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Hi everyone, Bryan Here….
The art of deception and the big con job are at the center of ‘Focus‘, which is a very sleek film full of charm, wit, and a giant basket of twists and turns that will have you yelling in your seat. There isn’t anything relatively new or fresh here in the form of changing the game or genre of the ‘con-artist’ film, but with Will Smith and Margot Robbie’s performances and the luxurious and glossy look this film has, this deceptive film has a place of its own with the rest of the fun thief movies we’ve seen. Whether it be ‘Ocean’s 11‘, ‘Confidence‘, or even ‘Dirty Rotten Scoundrels‘, you can bet that you won’t see at least a few cons running full force at you.
Instead, the story sneaks up behind you, gives you a thrill followed by a smile. And that’s what’s fun about these types of films. Yes, these are bad guys who steal from regular people every day, whether it be your credit cards, jewelry, or wallets. We’ve all gone through the hassle of canceling credit cards or having to replace stolen goods at some point in time. But with characters like Nicky and Jess (Will Smith and Margot Robbie) or Danny Ocean and Rusty Ryan (George Clooney and Brad Pitt from ‘Ocean’s 11‘), you can’t help but want to be a part of their team. Hell, you even root for them to steal and get away with it.
It’s their charm and humor that you’re attracted to. Well that and the fun parties they have when the job is done and the amount of money they make. Smith plays Nicky, a con man who has been stealing by sleight-of-hand from people in public places for many years. He’s a pro who within five seconds have your watch, ring, and wallet in his possession without you knowing about it. He meets Jess (Robbie) at a restaurant who tries to con him, but Nicky can see it coming from a mile away. He calls her on it, but instead of walking away, he takes a liking to her and wants to train her to be a part of his team, which actually consists of a few dozen people, working together to steal as many wallets, pieces of jewelry, and credit cards as they can from your average joe’s walking down the street.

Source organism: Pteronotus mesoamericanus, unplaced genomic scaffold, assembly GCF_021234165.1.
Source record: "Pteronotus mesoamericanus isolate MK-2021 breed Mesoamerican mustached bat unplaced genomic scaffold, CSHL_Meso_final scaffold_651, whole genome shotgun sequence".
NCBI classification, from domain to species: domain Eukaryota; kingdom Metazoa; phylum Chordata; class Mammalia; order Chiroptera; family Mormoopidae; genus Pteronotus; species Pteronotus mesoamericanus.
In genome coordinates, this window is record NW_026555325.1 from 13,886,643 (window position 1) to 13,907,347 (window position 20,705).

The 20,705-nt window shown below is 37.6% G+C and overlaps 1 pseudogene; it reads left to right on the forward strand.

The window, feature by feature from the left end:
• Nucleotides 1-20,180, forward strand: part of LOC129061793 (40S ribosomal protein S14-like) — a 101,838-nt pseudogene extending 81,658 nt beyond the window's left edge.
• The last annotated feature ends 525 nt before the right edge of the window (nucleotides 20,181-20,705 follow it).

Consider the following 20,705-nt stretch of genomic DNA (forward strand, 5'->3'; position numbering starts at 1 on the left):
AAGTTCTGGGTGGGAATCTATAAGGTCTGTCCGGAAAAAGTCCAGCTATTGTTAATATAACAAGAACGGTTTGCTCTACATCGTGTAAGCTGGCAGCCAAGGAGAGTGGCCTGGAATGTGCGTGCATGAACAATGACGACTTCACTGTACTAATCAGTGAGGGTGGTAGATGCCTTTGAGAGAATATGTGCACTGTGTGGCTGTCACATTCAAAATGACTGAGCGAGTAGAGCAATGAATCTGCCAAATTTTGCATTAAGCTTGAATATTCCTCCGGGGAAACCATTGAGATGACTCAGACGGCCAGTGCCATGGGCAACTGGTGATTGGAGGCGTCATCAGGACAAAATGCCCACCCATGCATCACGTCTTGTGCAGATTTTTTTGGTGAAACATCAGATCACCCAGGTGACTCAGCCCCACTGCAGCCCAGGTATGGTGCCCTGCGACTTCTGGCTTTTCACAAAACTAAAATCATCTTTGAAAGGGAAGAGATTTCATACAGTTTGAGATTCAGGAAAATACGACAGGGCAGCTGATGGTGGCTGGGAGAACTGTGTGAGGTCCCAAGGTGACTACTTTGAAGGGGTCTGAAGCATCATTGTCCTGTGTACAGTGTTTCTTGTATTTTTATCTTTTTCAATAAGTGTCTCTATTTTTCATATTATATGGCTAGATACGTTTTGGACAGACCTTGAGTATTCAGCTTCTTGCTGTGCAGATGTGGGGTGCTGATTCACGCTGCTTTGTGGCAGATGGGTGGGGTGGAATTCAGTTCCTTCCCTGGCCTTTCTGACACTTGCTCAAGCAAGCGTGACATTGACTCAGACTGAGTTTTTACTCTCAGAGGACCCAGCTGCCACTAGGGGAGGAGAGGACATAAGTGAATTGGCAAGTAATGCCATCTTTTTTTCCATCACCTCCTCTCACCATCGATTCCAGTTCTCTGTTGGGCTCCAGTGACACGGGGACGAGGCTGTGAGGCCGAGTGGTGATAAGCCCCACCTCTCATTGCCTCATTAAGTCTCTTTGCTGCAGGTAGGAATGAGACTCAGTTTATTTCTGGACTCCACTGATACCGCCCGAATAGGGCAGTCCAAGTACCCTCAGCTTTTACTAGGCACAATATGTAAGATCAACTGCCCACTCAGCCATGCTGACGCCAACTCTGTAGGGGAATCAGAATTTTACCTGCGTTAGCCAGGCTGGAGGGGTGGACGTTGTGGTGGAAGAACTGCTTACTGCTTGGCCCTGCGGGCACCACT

The entire crew, led by Nicky end up in New Orleans for the big Superbowl game, where tourists and fans of football have flocked with all their hard earned cash. Over the course of the weekend, Nicky and Jess, along with several others rack up a couple of million dollars in stolen goods, which is shot very well over a few montage scenes. But it’s when Nicky takes Jess to the actual game where Nicky starts to place bets on the Superbowl with a flamboyant wealthy man named Liyuan, played by an impressive BD Wong, where things start to go sour.
In a strange time jump, we fast forward three years to find Nicky in Buenos Aires, working a con on a wealthy man you owns some Formula One cars and racers named Garriga (Rodrigo Santoro). But Nicky’s world is turned upside down when he sees Jess again, whom he hasn’t seen since New Orleans, and things start to spiral out of control quickly for Nicky due to Garriga’s jerk of a partner Owens (Gerald McRaney).
Writer-director’s Glenn Ficarra and John Requa have done a wonderful job here in telling a highly entertaining film that keeps you guessing and having fun from start to finish. Their script is not only very suspenseful at times, but is also quite hilarious. Ficarra and Requa wrote ‘Bad Santa‘ back in 2003 and directed ‘I Love You Phillip Morris‘ with Jim Carrey back in 2009, so you can see they have some skill in the humor department.
As far as Will Smith and Margot Robbie go, they are both excellent here. Smith, as always, is quite the likable and appealing character without any of the melodramatic baggage this time. He’s quick, funny, and mysterious. He’s done one hell of a job here. And Robbie turns in another solid performance, delivering on every level, even if her character doesn’t get the chance to shine as much as Smith’s character does. ‘Focus‘ is a fun-as-hell film with great performances and some solid twists and turns. I look forward to a sequel, which I hope there is.
4.5 out of 5 Stars
– Bryan Kluger